I've been writing for quite some time about how pharma needs to acquire products to replenish their bare R&D pipelines and account for sales shortfalls from expiring patents and "unsafe" drugs. In the last 6 months, this idea has taken on a life of its own and is being used to justify mega mergers. Let's be crystal clear here: All the big pharma and biopharma company executives have said there will be no mega-mergers. Pfizer said their sweet spot was between $1-6B for acquisitions. Others have proffered similar numbers. Acquisitions will happen, they just won't be monsters like some have been saying recently.

Speaking of Pfizer… In February, the company held an R&D/Analyst Day. We reported in several forums that Pfizer said they would be inlicensing a late-stage product that would become their final NDA for 2006. Despite the fact we clearly noted this would be an inlicense and not an acquisition, our reports spawned a bit of a frenzy of speculation about who Pfizer would "buy" next. I call your attention to Pfizer release from April 13 where they acquired the overactive bladder drug fesoterodine from Schwarz Pharma AG. This satisfies Pfizer's goal of inlicensing a product with a 2006 NDA since an NDA for fesoterodine was already filed earlier this year. Pfizer will do more acquisitions and licensing deals, but you should not expect them to be for products that will file an NDA in 2006.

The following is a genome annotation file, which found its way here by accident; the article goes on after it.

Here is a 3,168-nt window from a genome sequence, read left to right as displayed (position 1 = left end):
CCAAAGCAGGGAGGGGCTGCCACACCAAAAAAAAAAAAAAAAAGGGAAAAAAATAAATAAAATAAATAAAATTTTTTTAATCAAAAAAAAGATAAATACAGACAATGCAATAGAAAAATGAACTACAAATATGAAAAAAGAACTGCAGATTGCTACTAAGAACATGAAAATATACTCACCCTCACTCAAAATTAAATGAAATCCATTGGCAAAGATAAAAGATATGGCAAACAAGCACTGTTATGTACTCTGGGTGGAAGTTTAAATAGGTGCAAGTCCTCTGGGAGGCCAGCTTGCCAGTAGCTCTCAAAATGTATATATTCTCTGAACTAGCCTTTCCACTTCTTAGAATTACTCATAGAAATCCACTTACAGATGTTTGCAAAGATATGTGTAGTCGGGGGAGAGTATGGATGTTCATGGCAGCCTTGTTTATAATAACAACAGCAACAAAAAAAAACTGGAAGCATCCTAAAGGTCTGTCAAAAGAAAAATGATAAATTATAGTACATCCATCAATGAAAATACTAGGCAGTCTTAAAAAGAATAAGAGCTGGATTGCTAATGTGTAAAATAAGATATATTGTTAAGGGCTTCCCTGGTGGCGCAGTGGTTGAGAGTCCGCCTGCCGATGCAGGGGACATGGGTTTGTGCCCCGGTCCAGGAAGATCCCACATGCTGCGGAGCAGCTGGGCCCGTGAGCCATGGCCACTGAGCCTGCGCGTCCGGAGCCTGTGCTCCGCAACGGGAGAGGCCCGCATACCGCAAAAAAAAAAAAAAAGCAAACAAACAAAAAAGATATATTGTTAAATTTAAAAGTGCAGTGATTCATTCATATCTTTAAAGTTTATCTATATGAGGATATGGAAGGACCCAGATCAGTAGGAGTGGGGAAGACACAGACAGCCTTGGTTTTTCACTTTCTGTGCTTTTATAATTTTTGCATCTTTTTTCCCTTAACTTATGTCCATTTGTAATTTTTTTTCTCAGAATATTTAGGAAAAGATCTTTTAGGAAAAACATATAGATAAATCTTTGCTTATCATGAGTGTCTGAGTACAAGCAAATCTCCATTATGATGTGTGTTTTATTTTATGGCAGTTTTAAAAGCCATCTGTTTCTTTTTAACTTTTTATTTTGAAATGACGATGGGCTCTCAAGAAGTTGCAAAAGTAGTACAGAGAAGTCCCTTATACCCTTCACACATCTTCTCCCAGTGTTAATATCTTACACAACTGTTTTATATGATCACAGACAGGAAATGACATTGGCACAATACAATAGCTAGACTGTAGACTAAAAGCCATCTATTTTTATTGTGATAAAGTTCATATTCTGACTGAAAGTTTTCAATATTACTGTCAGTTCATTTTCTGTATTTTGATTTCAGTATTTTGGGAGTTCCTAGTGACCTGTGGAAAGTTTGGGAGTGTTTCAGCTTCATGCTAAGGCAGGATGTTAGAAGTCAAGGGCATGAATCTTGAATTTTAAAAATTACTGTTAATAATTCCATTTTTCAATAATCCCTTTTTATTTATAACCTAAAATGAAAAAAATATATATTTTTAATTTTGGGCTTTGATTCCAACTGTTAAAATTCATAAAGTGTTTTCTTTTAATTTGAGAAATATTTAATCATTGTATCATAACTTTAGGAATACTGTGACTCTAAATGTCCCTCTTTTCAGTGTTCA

Omrix Biopharma (OMRI) was supposed to price its IPO at $15-17, which was reduced yesterday to $12. It went IPO earlier today at $10. Par for the course with biotech IPOs.

I was pinged by several people concerning my comments that the Novacea IPO looked interesting. Novacea showed interesting efficacy in a Phase III trial of Calcitrol (DN-101) in combination with Taxotere in men with prostate cancer. Because the company only has run one Phase III trial (and the FDA likes two) and due to a statistical issue with the analysis, they've decided to run a confirmatory Phase III. DN-101 is an engineered form of Vitamin D, whose raw form was recently shown to be useless for cancer treatment in a very large study. Nevertheless, some of the more influential oncologists are mentioning DN-101 often and have signed up to work on this trial. It's the buzz around DN-101 and Novacea I find "interesting" and I don't want anyone to equate "interesting" with "good investment." Biotech IPOs all have one common characteristic – you can always buy them cheaper later. Even beyond that, I don't see the DN-101 program as a slam dunk. If Novacea comes out and if you decide to participate, be careful.